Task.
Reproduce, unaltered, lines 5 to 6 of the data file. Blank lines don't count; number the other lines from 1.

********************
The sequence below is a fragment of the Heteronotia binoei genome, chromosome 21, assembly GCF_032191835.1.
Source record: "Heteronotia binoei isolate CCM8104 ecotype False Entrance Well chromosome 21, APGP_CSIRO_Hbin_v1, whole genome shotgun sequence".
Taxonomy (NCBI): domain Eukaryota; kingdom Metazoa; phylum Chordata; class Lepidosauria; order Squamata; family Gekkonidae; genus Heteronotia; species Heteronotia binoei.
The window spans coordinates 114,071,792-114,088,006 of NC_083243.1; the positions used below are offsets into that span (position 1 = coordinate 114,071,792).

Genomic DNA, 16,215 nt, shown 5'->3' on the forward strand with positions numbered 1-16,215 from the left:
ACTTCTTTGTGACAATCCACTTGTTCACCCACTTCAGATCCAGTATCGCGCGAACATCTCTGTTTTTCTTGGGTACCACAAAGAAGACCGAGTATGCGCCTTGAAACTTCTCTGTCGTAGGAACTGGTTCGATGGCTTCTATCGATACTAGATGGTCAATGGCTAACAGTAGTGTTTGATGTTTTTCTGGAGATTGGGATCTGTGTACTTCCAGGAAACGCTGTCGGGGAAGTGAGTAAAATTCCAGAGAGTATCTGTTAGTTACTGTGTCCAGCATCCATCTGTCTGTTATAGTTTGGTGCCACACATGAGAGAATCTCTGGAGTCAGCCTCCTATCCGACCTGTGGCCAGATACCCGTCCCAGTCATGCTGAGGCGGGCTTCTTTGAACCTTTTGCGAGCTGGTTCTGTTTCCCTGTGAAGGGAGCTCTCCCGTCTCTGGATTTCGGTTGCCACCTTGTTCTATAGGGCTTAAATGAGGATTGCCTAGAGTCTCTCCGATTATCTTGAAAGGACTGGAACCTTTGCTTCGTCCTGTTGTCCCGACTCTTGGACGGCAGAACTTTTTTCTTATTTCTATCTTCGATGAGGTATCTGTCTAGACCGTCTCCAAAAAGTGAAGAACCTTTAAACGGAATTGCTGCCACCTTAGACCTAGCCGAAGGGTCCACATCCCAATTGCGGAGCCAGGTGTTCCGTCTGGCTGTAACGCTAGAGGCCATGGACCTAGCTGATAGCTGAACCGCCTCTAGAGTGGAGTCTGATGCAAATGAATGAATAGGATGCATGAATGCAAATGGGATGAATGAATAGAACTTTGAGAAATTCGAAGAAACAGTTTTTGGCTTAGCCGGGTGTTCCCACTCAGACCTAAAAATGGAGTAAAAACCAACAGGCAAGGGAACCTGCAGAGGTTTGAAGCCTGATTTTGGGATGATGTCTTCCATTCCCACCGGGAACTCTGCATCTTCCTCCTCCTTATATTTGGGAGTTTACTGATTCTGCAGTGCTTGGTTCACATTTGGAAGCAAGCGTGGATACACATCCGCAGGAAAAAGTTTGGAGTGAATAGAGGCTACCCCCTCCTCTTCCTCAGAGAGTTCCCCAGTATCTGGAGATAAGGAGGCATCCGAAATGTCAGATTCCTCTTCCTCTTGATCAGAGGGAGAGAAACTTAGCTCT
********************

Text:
Genomic DNA, 16,215 nt, shown 5'->3' on the forward strand with positions numbered 1-16,215 from the left:
ACTTCTTTGTGACAATCCACTTGTTCACCCACTTCAGATCCAGTATCGCGCGAACATCTCTGTTTTTCTTGGGTACCACAAAGAAGACCGAGTATGCGCCTTGAAACTTCTCTGTCGTAGGAACTGGTTCGATGGCTTCTATCGATACTAGATGGTCAATGGCTAACAGTAGTGTTTGATGTTTTTCTGGAGATTGGGATCTGTGTACTTCCAGGAAACGCTGTCGGGGAAGTGAGTAAAATTCCAGAGAGTATCTGTTAGTTACTGTGTCCAGCATCCATCTGTCTGTTATAGTTTGGTGCCACACATGAGAGAATCTCTGGAGTCAGCCTCCTATCCGACCTGTGGCCAGATACCCGTCCCAGTCATGCTGAGGCGGGCTTCTTTGAACCTTTTGCGAGCTGGTTCTGTTTCCCTGTGAAGGGAGCTCTCCCGTCTCTGGATTTCGGTTGCCACCTTGTTCTATAGGGCTTAAATGAGGATTGCCTAGAGTCTCTCCGATTATCTTGAAAGGACTGGAACCTTTGCTTCGTCCTGTTGTCCCGACTCTTGGACGGCAGAACTTTTTTCTTATTTCTATCTTCGATGAGGTATCTGTCTAGACCGTCTCCAAAAAGTGAAGAACCTTTAAACGGAATTGCTGCCACCTTAGACCTAGCCGAAGGGTCCACATCCCAATTGCGGAGCCAGGTGTTCCGTCTGGCTGTAACGCTAGAGGCCATGGACCTAGCTGATAGCTGAACCGCCTCTAGAGTGGAGTCTGATGCAAATGAATGAATAGGATGCATGAATGCAAATGGGATGAATGAATAGAACTTTGAGAAATTCGAAGAAACAGTTTTTGGCTTAGCCGGGTGTTCCCACTCAGACCTAAAAATGGAGTAAAAACCAACAGGCAAGGGAACCTGCAGAGGTTTGAAGCCTGATTTTGGGATGATGTCTTCCATTCCCACCGGGAACTCTGCATCTTCCTCCTCCTTATATTTGGGAGTTTACTGATTCTGCAGTGCTTGGTTCACATTTGGAAGCAAGCGTGGATACACATCCGCAGGAAAAAGTTTGGAGTGAATAGAGGCTACCCCCTCCTCTTCCTCAGAGAGTTCCCCAGTATCTGGAGATAAGGAGGCATCCGAAATGTCAGATTCCTCTTCCTCTTGATCAGAGGGAGAGAAACTTAGCTCT